Should children drink more water?: the effects of drinking water on cognition in children

Appetite. 2009 Jun;52(3):776-779. doi: 10.1016/j.appet.2009.02.010. Epub 2009 Mar 5.

Abstract

While dehydration has well-documented negative effects on adult cognition, there is little research on hydration and cognitive performance in children. We investigated whether having a drink of water improved children's performance on cognitive tasks. Fifty-eight children aged 7-9 years old were randomly allocated to a group that received additional water or a group that did not. Results showed that children who drank additional water rated themselves as significantly less thirsty than the comparison group (p=0.002), and they performed better on visual attention tasks (letter cancellation, p=0.02; spot the difference memory tasks, ps=0.019 and 0.014).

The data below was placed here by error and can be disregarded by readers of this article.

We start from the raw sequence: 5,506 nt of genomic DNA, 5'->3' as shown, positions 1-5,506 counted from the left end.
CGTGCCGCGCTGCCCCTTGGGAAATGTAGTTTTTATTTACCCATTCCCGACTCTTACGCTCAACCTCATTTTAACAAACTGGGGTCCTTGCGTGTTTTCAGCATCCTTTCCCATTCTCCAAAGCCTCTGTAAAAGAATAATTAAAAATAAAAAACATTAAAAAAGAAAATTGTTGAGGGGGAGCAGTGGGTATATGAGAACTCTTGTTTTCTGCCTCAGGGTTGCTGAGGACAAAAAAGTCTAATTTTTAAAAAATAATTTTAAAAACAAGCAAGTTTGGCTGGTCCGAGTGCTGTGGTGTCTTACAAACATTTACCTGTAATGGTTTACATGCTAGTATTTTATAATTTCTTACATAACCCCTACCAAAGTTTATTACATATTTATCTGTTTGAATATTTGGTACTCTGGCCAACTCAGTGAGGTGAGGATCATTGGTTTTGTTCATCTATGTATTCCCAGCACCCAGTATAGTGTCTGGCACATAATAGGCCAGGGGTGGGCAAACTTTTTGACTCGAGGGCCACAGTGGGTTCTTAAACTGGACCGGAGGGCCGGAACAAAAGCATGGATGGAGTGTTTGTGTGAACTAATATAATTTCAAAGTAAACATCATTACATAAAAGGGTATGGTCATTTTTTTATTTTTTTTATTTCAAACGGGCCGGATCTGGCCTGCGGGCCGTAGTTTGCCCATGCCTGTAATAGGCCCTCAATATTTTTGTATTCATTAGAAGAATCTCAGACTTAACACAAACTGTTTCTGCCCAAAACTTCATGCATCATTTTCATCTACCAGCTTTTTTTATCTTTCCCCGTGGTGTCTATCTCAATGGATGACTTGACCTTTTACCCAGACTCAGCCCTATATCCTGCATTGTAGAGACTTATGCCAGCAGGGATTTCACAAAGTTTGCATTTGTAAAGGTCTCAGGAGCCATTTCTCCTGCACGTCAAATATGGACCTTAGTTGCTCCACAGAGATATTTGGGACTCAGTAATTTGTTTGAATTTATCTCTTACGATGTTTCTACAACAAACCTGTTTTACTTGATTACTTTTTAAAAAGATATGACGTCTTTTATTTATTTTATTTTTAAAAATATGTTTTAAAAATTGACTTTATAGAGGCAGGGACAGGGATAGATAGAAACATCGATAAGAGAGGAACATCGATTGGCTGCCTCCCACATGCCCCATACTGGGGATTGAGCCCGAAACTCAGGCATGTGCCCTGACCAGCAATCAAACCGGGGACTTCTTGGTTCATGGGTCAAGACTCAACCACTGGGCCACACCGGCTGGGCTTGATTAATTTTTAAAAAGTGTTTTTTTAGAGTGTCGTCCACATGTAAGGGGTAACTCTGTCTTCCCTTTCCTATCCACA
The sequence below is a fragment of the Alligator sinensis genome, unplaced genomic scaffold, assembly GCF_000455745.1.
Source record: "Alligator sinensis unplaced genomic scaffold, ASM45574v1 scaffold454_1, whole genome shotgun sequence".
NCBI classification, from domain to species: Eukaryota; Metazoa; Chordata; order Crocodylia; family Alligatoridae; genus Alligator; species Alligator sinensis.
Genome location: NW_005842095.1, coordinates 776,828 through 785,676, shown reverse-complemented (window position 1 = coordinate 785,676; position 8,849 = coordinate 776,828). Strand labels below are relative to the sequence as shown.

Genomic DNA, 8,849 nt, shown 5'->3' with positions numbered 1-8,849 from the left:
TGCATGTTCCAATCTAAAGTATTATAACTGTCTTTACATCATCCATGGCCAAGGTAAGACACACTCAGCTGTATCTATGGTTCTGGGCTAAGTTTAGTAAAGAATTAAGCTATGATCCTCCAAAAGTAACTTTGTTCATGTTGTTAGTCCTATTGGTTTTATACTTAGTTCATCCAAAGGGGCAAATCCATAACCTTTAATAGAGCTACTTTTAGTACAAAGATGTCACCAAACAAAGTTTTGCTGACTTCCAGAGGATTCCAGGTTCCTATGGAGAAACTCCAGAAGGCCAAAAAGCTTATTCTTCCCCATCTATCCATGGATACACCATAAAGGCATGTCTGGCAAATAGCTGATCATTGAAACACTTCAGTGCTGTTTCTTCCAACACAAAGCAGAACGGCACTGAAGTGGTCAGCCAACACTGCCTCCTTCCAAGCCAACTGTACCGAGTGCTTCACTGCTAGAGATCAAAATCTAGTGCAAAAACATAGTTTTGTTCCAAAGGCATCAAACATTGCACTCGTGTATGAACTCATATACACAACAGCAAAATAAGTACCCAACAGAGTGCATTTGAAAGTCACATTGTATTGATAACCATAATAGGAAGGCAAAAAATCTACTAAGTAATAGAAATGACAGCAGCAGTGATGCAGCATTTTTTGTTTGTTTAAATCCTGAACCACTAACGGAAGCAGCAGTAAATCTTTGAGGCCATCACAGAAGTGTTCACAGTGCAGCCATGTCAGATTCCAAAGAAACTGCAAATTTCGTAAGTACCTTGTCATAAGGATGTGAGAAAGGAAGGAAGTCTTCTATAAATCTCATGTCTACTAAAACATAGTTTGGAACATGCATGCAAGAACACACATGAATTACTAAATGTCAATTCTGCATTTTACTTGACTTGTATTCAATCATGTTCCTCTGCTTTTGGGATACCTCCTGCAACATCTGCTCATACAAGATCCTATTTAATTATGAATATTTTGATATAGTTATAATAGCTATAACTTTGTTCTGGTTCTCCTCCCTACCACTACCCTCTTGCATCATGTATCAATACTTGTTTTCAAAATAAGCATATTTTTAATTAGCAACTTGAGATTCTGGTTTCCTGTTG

Publication types

  • Randomized Controlled Trial

MeSH terms

  • Attention / physiology
  • Body Water / metabolism*
  • Child
  • Child Nutritional Physiological Phenomena / physiology*
  • Cognition / physiology*
  • Dehydration / physiopathology
  • Drinking / physiology*
  • Female
  • Humans
  • Male
  • Memory / physiology
  • Psychometrics
  • Task Performance and Analysis
  • Thirst / physiology
  • Vision, Ocular / physiology
  • Water-Electrolyte Balance / physiology